Welcome to **Navigating fMRI analysis techniques: a practical guide**!

How would you like to begin?

Contact: scottibrain@gmail.com

*PLEASE NOTE THAT THIS WEBSITE IS NOT FINISHED. PLEASE CONTACT AUTHORS FOR INFORMATION.*

NavigateFMRI (or, Navigating fMRI analysis techniques: a practical guide) was developed by Paul S. Scotti, Jiageng Chen, Xiaoli Zhang, and Julie D. Golomb to help researchers to better understand the currently available fMRI analysis techniques for exploring fMRI brain data and testing hypotheses about the brain.

More specifically, the goal of this tool is to review the most widely used post-processing fMRI methods, including both basic and advanced computational techniques, in an intuitive and hands-on manner. We provide a flowchart that guides the reader to the most appropriate analysis methods, and then we supply simulated data and example Python code to implement each method. Unlike other fMRI resources (we highly recommend Brainiak and fmri4newbies), this web tool focuses on the big picture--what are the different methods, when would you use each method, how do the methods relate to each other and the underlying research question, and what are the basic steps involved in each method (i.e., breadth over depth).

There are many stages to running a complete fMRI experiment, including experimental design, data collection, data pre-processing (e.g., motion correction), data processing (e.g., general linear model estimation), and finally post-processing analysis (e.g., univariate analysis) to reach a conclusion about the brain. Due to the number of steps prior to post-processing analysis, the teaching of these methods can often become confusing despite relatively straightforward steps. For instance, functional connectivity is just the correlations of time series, and representational similarity analysis is just the correlations of conditions! Such intuitive understandings can often be lost because when a researcher finally reaches the post-processing stage, they may not have easy access to their data content (e.g., interpreting the contents of an SPM.mat file is a cruel fate) and only be able to access it via package- and method-specific toolboxes that further obscure our understanding of the basic steps performed under the hood.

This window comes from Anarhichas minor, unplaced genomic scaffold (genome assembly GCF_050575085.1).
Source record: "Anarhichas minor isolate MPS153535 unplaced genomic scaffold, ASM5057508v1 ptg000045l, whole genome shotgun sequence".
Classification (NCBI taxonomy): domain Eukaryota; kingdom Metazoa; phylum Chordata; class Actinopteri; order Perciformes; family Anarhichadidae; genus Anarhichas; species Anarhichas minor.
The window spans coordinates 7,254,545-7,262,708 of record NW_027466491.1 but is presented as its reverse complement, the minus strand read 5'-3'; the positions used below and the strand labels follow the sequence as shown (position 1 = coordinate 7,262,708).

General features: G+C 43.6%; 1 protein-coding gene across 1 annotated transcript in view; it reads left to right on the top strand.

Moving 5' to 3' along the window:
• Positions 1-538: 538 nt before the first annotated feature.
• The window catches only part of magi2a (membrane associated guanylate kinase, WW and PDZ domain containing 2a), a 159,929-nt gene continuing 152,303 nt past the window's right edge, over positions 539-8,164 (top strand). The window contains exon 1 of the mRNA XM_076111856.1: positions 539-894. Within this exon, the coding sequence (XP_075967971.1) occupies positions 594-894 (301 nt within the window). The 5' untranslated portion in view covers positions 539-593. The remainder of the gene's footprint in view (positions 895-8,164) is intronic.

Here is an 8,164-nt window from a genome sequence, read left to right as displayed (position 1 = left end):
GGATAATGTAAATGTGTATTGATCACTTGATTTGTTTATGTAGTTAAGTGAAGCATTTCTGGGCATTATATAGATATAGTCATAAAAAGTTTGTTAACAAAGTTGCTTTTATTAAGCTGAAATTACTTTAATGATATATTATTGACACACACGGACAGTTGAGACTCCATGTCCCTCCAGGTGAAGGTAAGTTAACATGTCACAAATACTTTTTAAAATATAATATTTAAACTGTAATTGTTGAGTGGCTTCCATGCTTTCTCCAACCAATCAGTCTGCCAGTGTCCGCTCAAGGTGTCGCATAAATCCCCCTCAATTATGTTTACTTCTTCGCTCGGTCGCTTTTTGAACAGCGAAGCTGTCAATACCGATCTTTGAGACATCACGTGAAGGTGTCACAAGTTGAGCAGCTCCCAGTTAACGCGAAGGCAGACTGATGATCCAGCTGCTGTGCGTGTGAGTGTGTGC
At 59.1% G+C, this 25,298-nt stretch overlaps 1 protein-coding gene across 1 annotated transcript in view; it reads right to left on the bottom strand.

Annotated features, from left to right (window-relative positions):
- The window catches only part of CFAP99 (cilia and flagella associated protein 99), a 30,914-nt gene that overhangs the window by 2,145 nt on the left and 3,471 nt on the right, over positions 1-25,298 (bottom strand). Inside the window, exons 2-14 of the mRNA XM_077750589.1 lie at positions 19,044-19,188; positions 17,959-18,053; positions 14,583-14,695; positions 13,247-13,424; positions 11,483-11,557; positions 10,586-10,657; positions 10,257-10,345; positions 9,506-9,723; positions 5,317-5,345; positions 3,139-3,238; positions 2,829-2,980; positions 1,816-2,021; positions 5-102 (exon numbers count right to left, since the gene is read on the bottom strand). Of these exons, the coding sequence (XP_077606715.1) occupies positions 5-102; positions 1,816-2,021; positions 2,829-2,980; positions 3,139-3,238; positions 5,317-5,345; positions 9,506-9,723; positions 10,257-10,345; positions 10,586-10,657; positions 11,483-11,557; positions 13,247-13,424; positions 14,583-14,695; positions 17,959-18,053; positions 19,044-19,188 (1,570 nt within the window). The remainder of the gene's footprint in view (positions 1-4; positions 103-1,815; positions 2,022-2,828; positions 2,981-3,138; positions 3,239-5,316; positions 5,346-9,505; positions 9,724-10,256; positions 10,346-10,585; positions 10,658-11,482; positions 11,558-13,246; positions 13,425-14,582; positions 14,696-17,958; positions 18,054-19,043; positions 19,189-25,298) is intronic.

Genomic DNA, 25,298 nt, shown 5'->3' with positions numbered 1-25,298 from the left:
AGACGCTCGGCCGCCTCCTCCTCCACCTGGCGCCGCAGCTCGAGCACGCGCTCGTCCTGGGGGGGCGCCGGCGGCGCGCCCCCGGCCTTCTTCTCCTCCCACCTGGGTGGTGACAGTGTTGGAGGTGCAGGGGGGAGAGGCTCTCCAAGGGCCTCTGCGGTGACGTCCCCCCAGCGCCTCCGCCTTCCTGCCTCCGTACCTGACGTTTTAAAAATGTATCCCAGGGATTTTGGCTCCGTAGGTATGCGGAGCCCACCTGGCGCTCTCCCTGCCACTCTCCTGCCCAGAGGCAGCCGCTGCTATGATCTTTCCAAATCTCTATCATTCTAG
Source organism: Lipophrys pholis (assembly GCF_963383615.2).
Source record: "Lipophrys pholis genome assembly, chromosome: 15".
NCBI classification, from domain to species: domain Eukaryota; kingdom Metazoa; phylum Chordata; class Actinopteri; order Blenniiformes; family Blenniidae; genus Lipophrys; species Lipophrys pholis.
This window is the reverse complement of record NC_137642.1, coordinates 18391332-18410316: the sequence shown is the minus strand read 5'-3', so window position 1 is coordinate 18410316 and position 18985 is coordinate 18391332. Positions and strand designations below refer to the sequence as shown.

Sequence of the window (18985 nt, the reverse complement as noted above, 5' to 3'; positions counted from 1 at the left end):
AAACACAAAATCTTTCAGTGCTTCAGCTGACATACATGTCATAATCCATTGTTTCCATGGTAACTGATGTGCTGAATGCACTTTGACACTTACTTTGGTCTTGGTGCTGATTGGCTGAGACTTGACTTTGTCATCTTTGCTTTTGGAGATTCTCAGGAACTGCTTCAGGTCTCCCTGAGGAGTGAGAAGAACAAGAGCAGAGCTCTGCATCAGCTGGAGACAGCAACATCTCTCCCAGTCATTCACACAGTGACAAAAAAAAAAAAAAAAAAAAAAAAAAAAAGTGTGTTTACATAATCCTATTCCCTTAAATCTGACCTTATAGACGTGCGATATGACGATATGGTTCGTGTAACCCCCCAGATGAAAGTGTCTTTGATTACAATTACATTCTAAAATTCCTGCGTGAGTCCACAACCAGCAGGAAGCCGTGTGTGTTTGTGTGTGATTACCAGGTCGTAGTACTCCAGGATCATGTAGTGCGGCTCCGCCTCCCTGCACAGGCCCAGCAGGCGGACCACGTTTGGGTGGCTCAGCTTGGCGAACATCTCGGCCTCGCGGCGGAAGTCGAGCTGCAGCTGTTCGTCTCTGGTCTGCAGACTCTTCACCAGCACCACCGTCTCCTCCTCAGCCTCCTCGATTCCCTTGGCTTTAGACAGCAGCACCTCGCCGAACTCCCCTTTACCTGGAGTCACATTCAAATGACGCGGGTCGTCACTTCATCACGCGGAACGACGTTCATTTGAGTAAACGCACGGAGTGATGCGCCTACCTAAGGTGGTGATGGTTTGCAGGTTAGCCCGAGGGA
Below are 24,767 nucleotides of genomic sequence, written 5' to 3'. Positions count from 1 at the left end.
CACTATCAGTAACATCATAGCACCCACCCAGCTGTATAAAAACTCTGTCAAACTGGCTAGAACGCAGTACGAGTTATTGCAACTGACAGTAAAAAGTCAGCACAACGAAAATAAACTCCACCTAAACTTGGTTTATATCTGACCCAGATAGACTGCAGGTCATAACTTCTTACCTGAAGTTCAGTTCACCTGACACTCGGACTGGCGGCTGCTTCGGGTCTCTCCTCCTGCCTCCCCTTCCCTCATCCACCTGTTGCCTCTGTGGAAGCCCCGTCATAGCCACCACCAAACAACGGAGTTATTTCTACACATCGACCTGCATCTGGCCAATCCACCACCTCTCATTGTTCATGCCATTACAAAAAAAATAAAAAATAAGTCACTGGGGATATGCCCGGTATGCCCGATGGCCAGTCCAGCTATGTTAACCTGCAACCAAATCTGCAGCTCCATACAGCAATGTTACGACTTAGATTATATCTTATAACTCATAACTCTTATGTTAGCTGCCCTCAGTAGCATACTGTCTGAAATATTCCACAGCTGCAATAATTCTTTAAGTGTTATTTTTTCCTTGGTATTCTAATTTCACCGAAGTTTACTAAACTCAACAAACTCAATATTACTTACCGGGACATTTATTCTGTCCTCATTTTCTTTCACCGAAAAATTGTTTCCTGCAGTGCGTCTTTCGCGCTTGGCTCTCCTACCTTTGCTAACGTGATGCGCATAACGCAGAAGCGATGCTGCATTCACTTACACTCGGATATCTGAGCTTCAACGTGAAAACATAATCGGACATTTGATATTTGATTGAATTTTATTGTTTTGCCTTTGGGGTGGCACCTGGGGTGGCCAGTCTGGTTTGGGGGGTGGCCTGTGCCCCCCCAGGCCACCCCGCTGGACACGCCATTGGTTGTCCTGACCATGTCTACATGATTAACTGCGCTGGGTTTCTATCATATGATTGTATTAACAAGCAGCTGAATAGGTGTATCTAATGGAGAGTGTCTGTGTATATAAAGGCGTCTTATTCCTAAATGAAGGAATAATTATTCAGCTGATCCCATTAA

**This tool can help readers to better understand the main ideas and core implementation of a variety of basic and advanced fMRI methods without worrying about the other fMRI stages such as pre-processing. We accomplish this through easy-to-follow flowcharts, high-level summaries of each method, and practical Python examples using simulated data (we only use standard Python packages in our examples--no custom datasets, packages, or toolboxes need to be installed).**

**What kind of research question are you trying to answer?**

```
# general packages
import numpy as np
import matplotlib.pyplot as plt
import scipy as sp
# pull data from GitHub
import requests, io
for array in ['activations','sub_id','cond_id','vox_id']:
globals()['{}'.format(array)] = np.load(io.BytesIO(requests.get(
'http://paulscotti.github.io/NavigateFMRI/methods/univariate/{}.npy'.format(array)).content))
# overview of the data
num_subjects = len(np.unique(sub_id)) #20
num_conditions = len(np.unique(cond_id)) #2
num_voxels = len(np.unique(vox_id)) #50
```

```
plt.imshow(np.reshape(activations[cond_id==0],(num_subjects,num_voxels)),cmap='PuBu')
plt.colorbar()
plt.title("Activations for comedy movies")
plt.yticks([]);plt.ylabel('Subject ID')
plt.xticks([]);plt.xlabel('Voxel ID')
plt.show()
plt.imshow(np.reshape(activations[cond_id==1],(num_subjects,num_voxels)),cmap='OrRd')
plt.colorbar()
plt.title("Activations for horror movies")
plt.yticks([]);plt.ylabel('Subject ID')
plt.xticks([]);plt.xlabel('Voxel ID')
plt.show()
```

Let's average the activations across voxels for each subject, for each condition. Each cell represents a single subject's average activation. Then take the differences in activations between conditions for each subject.

```
plt.imshow(np.array([np.mean(np.reshape(activations[cond_id==0],(num_subjects,num_voxels)),axis=1)]).T,cmap='PuBu',clim=[0,1])
plt.title("Avg")
plt.yticks([]);plt.xticks([]);plt.colorbar()
plt.show()
plt.imshow(np.array([np.mean(np.reshape(activations[cond_id==1],(num_subjects,num_voxels)),axis=1)]).T,cmap='OrRd',clim=[0,1])
plt.title("Avg")
plt.yticks([]);plt.xticks([]);plt.colorbar()
plt.show()
diffs=np.array([np.mean(np.reshape(activations[cond_id==1],(num_subjects,num_voxels)),axis=1)]).T - np.array([np.mean(np.reshape(activations[cond_id==0],(num_subjects,num_voxels)),axis=1)]).T
plt.imshow(diffs,cmap='bwr',clim=[-1,1])
plt.title("Diff.")